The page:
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Population Genetics

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Population Genetics. Population: group of individuals of the same species. Concept of gene pool. Analyses the amount and distribution of genetic variations and the forces that control this variation. Genetic polymorphism • Morphologic. • Proteinic. • Inmunologic. • Chromosomic.

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Presentation Transcript
slide1

Population Genetics

Population: group of individuals of the same

species. Concept of gene pool.

Analyses the amount and distribution of genetic

variations and the forces that control this variation

slide2

Genetic polymorphism

• Morphologic.

• Proteinic.

• Inmunologic.

• Chromosomic.

• At DNA level.

Haplotype: set of alleles on a chromosome fragment

slide3

Allele and genotype frequencies

We can describe the variation in a population in terms of genotype and allele frequencies

Genotype frequencies

f(AA) = 50/160 = 0,3125

f(Aa) = 80/160 = 0,5

f(aa) = 30/160 = 0,1875

f(AA)+f(Aa)+f(aa) = 1

Allele frequencies

Frequency of A: p = f(AA)+1/2 f(Aa) = 0,5625

Frequency of a: p = f(aa)+1/2 f(Aa) = 0,5625

p+q = 1

slide4

The Hardy–Weinberg principle

- Next generation

f(AA) = p2

f(Aa) = 2pq

f(aa) = q2

p2 + 2pq + q2 = 1

  • Mating is random
  • Genotypes have same viability
  • No subpopulations isolated
  • Infinitely large population
  • Hardy-Weinberg equilibrium:
    • Frequencies do not change over

the generations

slide5

Uses of Hardy–Weinberg law

In Africa, albinism is as frequent as 1/1100. Which is the frequency of the allele in the population?

f(aa) = q2 = 1/1100 = 0,0009

q = 0,0009 = 0,03

p = 1-q = 0,97

Which is the frequency of the heterozigous?

f(Aa) = 2pq = 0,06

Is a given population in equilibrium?

p = f(A/A) + ½ f(A/G) = 0,53

q = f(G/G) + ½ f(A/G) = 0,47

Use of p2, 2pq and q2 to calculate the 2 statistic

P<0,005 and degrees of freedom: 3-2 = 1

Two parameters from sample: total number and p (not q, since p+q=1)

8,29>3,84 NO EQUILIBRIUM

slide7

Mating systems

• Random mating: critical for Hardy-Weinberg equilibrium

• When the mating is not random:

• Assortative mating: when the individual chooses mates based

on resemblance

• Negative

• Positive

• Distance: individuals more apt to mate with a neighbour

• Inbreeding: mating between relatives

• More likely to be homozygous:

Inbreeding depression

slide8

The inbreeding coefficient (F)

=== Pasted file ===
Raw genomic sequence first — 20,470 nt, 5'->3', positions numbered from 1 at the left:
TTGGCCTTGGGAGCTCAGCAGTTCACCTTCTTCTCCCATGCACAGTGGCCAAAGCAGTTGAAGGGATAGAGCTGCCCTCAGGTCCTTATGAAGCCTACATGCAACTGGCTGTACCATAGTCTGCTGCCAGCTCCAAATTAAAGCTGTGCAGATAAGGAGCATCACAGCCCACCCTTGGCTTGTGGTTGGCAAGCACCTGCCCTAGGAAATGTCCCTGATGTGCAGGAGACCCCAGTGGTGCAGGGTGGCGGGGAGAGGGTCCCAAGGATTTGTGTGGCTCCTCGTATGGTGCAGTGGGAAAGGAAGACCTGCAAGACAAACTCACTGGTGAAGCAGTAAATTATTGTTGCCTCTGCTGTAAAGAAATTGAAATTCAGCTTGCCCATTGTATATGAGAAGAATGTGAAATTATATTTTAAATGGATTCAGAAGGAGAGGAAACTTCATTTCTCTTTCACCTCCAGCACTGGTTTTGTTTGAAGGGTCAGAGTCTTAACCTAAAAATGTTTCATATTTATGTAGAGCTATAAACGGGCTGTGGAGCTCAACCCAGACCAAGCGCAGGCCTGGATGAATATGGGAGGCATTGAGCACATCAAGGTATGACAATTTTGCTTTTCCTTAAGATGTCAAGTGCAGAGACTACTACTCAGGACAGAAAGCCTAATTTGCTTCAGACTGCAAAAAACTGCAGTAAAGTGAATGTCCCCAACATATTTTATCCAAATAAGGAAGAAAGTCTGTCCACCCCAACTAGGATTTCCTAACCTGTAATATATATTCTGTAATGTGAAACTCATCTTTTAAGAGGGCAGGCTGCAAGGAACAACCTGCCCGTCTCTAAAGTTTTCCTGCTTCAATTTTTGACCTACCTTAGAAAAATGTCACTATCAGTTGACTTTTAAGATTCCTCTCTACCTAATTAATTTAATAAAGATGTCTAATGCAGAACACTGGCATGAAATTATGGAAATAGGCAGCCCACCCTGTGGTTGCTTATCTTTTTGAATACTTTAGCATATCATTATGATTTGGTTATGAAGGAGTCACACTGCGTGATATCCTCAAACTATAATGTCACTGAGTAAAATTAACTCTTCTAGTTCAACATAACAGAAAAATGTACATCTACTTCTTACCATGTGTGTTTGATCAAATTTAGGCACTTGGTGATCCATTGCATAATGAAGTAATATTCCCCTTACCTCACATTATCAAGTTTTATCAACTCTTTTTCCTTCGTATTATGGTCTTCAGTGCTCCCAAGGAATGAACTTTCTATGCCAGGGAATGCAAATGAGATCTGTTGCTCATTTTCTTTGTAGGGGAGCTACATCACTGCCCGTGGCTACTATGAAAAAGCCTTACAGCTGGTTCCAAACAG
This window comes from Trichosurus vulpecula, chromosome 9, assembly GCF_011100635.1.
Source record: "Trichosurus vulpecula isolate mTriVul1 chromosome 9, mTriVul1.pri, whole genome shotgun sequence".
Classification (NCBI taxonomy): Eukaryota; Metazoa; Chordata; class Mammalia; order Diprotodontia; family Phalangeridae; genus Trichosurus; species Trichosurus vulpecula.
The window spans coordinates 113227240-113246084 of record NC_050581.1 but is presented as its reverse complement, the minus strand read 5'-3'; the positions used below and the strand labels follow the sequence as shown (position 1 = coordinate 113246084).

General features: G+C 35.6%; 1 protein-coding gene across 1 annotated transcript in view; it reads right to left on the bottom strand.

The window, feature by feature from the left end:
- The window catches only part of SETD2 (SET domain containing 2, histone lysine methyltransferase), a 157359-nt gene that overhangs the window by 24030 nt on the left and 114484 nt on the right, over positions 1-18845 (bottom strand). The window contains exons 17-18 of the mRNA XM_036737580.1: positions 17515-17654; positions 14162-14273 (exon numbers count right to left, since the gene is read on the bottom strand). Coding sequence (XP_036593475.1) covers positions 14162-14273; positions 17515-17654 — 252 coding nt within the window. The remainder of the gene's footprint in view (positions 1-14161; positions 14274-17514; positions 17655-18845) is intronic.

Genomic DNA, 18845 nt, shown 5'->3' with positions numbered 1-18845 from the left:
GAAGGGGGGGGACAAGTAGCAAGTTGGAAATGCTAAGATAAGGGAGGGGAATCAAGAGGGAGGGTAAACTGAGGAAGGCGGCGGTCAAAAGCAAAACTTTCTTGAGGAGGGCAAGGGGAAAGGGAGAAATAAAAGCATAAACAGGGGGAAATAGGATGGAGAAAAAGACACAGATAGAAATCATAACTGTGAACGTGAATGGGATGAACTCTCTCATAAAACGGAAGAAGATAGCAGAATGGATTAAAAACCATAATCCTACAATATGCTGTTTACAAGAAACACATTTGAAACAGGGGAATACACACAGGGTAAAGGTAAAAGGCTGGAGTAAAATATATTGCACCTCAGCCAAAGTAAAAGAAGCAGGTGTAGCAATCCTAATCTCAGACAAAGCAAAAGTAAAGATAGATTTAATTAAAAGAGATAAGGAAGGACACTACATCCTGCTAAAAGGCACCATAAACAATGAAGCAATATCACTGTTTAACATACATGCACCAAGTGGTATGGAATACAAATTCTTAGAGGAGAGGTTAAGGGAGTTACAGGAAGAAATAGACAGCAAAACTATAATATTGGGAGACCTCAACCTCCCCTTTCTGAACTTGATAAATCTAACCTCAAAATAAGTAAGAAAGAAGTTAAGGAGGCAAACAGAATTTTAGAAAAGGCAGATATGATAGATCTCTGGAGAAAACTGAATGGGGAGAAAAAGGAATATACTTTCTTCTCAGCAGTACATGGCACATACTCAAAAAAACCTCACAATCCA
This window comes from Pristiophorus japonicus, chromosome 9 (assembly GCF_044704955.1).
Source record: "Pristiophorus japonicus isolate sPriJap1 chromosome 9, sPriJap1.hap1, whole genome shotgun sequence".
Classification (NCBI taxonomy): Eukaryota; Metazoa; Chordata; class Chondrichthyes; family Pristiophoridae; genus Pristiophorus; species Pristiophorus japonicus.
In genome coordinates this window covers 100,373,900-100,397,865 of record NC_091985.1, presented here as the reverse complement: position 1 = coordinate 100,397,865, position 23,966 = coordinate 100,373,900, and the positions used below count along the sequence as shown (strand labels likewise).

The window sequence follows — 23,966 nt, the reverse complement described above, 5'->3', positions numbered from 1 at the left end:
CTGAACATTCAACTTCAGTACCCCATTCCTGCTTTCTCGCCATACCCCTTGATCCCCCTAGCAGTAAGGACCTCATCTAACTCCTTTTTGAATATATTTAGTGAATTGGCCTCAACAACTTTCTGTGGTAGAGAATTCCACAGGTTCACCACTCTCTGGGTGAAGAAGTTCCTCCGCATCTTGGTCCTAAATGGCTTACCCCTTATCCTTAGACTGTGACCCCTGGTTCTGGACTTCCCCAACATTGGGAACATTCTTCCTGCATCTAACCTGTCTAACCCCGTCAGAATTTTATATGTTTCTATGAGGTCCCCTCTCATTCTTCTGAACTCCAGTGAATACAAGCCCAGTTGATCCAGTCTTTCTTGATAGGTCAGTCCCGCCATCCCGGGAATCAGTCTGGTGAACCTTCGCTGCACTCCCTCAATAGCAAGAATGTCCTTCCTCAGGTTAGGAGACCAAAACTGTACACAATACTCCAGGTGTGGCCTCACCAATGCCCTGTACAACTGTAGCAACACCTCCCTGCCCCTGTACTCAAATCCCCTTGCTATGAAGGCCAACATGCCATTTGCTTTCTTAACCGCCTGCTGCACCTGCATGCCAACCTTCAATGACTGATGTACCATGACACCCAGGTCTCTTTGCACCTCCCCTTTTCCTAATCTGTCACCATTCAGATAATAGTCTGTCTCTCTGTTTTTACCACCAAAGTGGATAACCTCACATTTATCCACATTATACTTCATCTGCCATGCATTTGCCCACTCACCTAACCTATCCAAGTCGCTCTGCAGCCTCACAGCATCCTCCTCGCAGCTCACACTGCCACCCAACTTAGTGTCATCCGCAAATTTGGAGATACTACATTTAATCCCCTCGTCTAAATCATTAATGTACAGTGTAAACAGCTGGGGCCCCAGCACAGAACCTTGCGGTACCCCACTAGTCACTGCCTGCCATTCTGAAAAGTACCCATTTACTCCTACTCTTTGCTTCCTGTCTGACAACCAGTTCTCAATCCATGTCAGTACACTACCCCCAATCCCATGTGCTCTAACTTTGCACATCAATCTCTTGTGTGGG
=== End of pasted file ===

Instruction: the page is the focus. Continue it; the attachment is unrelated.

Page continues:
• The probability that two alleles in an individual

track back to the same copy in a common ancestor

• Probability of I receiving red allele thru C: 1⁄2×1⁄2

• Probability of I receiving red allele thru B: 1⁄2×1⁄2

• Same for blue allele

• FI=(1⁄2×1⁄2)+(1⁄2×1⁄2)=(1⁄2)3=1⁄8

• If A has some inbreeding, the probability

of giving the same allele is 1⁄2 +1⁄2FA

• General equation. n is the number of ascendants

in the loop

FI = (1/2)n (1+FA)

loops

slide9

Calculating inbreeding coefficient from pedigrees

• Identify individuals which can

give same allele to descendant

• Identify individuals who must

transmit those alleles

• Assign letters to individuals

• Draw closed loops of inbreeding

• Daughter of first cousins

• Suppose FA and FB 0, if not known

slide10

3.2 Evolutionary Genetics• Forced than modulate amount of genetic variation in populations • How do new alleles enter the gene pool? • What forces remove alleles from the gene pool? • How can genetic variants be recombined to create novel combinations of alleles? • Alleles frequencies cannot be constant all the time to allow evolution• Basis for understanding the process of evolution • Mutation • Migration • Recombination • Genetic drift • Natural selection

slide11

Mutation

• Mutation rate: probability that a copy of an allele changes to some other allelic form in one generation μA → a• f(A) in generation t = pt. In the previous generation = pt-1• The change of frequency of A in one generation will be Δp=pt −pt−1=(pt−1−μpt−1)−pt−1=−μpt−1• For a number n of generations pn = p0e−nμ

slide12

Migration

• Species are divided into small, local populations or subpopulations

• Physical barriers reduce gene flow between subpopulations

• Isolated populations tend to diverge since each one accumulates different mutations

• Migration from one subpopulation to another with different alleles frequencies results in a new population with intermediate frequencies between the two populations

slide13

Natural Selection

• Explanation for adaptations: Charles Darwin, “survival of the fittest”

• Individuals with certain heritable features are more likely to survive and

reproduce than others

• Fitness (W) measures the number of offspring an individual has, relative to

the most fit individual

• W=0, no offspring; W=1, the highest number of offspring

• Selection changes allele frequencies because some genotypes contribute more alleles to the gene pool

than others

slide14

Speciation needs reproductive isolation

• Species: group of interbreeding organisms

that is reproductively isolated

• Most population contains considerable genetic variation (alleles or allele frequencies)

• Natural selection and genetic drift add variation

• Migration reduces variation

• Reproductive isolation mechanisms prevent or reduce interbreeding between populations

slide15

Genetic differences can be used to reconstruct evolutionary history

• Fitch and Margoliash (1967): sequence date from cytochrome c

• Construct a tree using the

minimal mutational distance

among species

• Protein involved in respiratory chain, evolves very slowly

• Molecular clocks: protein or DNA sequence, where evolutionary changes accumulate at constant rate over time

• Difficult to find

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